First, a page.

I can't export to DXF, AI, or DWG

In the uploaded file “Top plate.3dm” I used to command “Make2D” on the polysurface on the left. I then joined 590 curves into 84 closed curves.

I then tried to export the selection to either DXF, AI, or DWF so they can be opened in Adobe Illustrator, which is a requirement of the company that does laser cutting. When I try to open any of the three saved files all of them result in a blank page.

BTW, when I create a simple square, rectangle, circle, or anything else, it doesn’t work either.

What am I doing wrong?

Top plate.3dm (6.4 MB)


I don’t know how to solve your problem, but I recently have written a custom .dxf export for another app. In case you know how to script, writing a custom .dxf file export is doable within a couple of hours and it’s well documented:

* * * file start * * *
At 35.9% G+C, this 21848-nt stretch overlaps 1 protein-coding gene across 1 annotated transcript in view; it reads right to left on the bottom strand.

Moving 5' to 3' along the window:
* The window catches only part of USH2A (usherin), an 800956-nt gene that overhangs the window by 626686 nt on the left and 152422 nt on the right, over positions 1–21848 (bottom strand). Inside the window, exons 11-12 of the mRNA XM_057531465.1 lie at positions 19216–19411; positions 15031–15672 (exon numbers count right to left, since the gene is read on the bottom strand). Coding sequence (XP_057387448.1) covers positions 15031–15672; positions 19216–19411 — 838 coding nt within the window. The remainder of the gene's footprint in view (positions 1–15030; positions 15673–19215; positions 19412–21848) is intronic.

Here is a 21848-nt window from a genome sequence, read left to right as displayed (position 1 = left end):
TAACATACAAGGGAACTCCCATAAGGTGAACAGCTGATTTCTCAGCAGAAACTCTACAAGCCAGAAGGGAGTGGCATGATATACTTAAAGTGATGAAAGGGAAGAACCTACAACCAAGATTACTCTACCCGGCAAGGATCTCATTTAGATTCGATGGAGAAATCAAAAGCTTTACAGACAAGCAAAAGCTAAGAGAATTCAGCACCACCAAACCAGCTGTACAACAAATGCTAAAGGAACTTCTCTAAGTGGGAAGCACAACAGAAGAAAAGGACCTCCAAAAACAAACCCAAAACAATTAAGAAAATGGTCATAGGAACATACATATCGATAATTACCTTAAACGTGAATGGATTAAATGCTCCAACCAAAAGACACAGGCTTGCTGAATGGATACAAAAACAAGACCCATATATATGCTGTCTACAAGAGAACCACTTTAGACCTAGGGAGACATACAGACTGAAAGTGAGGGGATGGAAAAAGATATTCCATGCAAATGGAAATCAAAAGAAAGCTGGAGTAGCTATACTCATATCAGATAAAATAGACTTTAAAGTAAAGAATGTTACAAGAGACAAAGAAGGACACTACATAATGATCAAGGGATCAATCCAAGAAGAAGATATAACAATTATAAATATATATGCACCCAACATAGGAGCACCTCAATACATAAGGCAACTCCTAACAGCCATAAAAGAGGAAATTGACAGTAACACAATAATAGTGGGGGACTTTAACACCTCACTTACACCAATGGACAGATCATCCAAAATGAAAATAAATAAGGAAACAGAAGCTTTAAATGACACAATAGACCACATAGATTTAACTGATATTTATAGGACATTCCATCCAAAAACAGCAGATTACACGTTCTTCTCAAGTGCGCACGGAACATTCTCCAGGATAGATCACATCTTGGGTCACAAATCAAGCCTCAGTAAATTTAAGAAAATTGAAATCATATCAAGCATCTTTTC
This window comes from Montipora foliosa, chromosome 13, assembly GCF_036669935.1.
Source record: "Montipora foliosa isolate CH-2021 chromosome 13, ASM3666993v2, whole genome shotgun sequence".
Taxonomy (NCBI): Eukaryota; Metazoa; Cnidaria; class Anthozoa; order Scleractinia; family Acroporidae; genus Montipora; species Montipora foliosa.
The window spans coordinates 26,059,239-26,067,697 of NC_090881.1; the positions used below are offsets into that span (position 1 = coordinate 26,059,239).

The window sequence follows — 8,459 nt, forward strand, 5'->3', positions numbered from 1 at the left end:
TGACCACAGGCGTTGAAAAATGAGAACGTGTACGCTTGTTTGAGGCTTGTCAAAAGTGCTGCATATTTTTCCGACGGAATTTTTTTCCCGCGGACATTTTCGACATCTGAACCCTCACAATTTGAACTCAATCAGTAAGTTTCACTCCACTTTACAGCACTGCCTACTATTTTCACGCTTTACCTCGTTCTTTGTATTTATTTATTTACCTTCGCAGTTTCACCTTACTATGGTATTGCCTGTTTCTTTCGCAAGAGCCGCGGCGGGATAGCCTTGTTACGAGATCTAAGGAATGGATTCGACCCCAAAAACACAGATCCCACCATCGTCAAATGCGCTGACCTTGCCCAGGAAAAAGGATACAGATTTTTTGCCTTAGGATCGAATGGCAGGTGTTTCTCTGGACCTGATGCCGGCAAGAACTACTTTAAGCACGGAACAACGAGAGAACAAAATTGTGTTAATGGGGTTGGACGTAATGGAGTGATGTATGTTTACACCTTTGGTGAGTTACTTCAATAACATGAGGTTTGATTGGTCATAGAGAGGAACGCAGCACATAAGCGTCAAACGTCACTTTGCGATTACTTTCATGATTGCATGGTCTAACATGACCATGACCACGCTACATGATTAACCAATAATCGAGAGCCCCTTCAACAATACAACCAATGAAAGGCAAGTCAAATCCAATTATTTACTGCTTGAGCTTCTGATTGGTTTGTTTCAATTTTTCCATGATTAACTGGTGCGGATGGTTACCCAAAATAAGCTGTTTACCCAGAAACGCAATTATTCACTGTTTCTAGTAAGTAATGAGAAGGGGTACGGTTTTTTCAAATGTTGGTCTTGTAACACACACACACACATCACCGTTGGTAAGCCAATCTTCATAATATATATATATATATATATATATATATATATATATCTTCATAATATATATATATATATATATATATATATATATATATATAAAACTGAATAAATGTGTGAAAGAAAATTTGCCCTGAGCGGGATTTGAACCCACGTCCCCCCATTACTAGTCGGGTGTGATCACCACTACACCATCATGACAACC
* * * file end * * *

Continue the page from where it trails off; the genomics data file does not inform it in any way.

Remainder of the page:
This is a minimal example:

The wiki article also contains the .pdf explaining the file format

    A custom dxf line export
  8       -> Layer
  0       -> Layer Name
  10      -> X coord (Start Point)
    5.0   -> (value)
  20      -> Y coord
  30      -> Z coord
  11      -> X coord (EndPoint)
  21      -> Y coord 
  31      -> Z coord 
 0        -> End

(If you try this, remove the remarks)

So essential harvest all lines and curves from the Rhino document and write it to a file.
Write line by line (and frequently flush the stream otherwise writing takes ages). The only thing you need to tweak is the Entity section. Also make sure no empty lines stay… For other geometric types
look at the description of the .dxf manual (on the wiki page)

Your file exports just fine here in DXF. Some points to check: